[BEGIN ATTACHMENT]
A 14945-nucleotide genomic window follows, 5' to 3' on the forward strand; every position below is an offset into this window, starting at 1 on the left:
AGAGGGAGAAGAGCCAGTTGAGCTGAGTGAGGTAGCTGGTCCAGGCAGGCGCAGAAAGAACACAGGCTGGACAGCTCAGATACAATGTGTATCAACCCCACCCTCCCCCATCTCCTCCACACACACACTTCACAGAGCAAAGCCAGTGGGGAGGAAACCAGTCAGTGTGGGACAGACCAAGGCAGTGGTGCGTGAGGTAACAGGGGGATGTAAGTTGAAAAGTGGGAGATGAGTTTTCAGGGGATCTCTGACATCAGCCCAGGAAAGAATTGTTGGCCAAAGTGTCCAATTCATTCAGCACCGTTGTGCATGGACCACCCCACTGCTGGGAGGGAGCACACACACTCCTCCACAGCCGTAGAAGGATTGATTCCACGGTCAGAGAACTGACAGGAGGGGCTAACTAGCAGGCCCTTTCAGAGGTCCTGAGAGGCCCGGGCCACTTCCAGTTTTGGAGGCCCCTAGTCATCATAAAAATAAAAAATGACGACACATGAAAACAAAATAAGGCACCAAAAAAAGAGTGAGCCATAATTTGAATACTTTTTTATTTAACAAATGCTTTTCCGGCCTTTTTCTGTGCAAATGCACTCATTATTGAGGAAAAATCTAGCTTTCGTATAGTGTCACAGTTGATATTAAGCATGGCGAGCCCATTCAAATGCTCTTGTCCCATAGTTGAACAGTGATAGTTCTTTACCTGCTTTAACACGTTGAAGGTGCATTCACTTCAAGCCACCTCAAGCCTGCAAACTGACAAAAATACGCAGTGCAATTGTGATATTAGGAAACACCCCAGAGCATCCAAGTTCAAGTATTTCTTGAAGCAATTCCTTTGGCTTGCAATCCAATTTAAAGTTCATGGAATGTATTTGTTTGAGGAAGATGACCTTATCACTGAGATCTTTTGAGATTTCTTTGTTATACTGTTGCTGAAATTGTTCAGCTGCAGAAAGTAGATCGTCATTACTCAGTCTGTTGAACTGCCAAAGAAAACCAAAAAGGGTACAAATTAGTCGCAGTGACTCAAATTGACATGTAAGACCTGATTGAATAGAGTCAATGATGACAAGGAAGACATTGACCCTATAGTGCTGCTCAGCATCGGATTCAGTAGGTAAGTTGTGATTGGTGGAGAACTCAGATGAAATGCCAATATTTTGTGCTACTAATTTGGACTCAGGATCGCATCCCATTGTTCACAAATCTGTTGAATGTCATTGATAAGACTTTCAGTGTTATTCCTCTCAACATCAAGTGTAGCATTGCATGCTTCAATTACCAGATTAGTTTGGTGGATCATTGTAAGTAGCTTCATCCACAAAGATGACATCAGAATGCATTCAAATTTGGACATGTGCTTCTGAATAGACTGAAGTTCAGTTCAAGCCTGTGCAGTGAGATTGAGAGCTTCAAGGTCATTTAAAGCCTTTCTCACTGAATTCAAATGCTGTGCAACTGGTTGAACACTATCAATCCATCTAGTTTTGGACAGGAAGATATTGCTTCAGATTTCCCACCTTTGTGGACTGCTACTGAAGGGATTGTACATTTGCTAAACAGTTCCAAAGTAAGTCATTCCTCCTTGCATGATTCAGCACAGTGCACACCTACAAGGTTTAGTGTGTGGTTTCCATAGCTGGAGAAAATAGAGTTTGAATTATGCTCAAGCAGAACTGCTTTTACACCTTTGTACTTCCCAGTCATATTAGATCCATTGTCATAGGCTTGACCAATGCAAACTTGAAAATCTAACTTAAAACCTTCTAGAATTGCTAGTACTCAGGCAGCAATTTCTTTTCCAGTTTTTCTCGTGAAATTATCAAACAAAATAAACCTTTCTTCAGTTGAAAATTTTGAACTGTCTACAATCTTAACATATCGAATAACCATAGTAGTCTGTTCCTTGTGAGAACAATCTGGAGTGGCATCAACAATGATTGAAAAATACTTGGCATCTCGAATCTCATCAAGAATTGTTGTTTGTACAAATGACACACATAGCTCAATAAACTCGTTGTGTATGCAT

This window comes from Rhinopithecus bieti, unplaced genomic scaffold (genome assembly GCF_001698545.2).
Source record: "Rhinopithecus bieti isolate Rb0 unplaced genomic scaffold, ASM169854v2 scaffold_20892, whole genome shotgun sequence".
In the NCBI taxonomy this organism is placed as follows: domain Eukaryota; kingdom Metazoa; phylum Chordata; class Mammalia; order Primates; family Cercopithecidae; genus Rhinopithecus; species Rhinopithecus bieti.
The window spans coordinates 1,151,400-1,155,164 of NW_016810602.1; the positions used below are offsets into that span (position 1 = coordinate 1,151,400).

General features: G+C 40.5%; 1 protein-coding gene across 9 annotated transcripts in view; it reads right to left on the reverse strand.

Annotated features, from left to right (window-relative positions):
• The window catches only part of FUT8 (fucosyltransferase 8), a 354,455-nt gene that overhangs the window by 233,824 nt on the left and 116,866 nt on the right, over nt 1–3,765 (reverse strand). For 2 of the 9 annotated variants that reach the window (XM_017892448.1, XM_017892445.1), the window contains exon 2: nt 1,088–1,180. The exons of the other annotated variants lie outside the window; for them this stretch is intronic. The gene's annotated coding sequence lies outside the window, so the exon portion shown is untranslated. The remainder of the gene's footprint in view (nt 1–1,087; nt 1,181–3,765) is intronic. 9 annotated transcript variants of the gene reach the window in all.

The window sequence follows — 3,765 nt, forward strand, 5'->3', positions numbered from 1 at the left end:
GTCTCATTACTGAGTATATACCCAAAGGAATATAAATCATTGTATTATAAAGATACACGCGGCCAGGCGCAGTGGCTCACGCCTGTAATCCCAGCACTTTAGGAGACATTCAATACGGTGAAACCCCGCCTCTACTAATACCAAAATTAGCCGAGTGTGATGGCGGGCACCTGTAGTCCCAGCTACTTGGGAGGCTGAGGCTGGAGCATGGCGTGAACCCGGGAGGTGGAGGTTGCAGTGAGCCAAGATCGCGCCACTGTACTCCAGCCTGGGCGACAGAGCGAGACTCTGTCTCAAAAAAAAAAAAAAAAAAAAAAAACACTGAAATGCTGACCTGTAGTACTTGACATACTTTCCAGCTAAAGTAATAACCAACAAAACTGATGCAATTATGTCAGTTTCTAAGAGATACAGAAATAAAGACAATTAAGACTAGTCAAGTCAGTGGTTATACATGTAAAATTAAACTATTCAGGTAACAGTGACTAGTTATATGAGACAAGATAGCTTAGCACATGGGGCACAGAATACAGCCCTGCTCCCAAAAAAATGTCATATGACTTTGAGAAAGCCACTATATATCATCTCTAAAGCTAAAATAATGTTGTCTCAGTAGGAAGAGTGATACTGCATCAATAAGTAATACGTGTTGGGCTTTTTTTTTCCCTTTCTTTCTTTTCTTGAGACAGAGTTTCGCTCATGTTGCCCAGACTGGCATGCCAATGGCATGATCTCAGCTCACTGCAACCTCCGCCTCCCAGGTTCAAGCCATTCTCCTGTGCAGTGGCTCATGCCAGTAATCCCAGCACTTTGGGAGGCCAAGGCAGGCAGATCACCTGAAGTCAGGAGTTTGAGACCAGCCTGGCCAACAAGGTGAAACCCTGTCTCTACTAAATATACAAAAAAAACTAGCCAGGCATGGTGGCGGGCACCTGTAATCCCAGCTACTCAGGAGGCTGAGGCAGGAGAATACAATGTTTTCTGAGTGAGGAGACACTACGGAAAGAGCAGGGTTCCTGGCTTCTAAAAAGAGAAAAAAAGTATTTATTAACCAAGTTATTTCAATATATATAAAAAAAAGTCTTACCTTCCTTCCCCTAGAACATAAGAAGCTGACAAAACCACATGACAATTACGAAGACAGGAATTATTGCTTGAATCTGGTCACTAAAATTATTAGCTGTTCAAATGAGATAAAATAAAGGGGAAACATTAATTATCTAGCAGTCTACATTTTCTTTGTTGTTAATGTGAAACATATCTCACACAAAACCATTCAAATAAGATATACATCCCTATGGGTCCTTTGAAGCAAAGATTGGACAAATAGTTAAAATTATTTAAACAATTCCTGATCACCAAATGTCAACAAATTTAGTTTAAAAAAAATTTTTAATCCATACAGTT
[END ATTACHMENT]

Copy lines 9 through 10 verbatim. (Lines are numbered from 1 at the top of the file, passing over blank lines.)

• The window catches only part of FUT8 (fucosyltransferase 8), a 354,455-nt gene that overhangs the window by 233,824 nt on the left and 116,866 nt on the right, over nt 1–3,765 (reverse strand). For 2 of the 9 annotated variants that reach the window (XM_017892448.1, XM_017892445.1), the window contains exon 2: nt 1,088–1,180. The exons of the other annotated variants lie outside the window; for them this stretch is intronic. The gene's annotated coding sequence lies outside the window, so the exon portion shown is untranslated. The remainder of the gene's footprint in view (nt 1–1,087; nt 1,181–3,765) is intronic. 9 annotated transcript variants of the gene reach the window in all.

The window sequence follows — 3,765 nt, forward strand, 5'->3', positions numbered from 1 at the left end: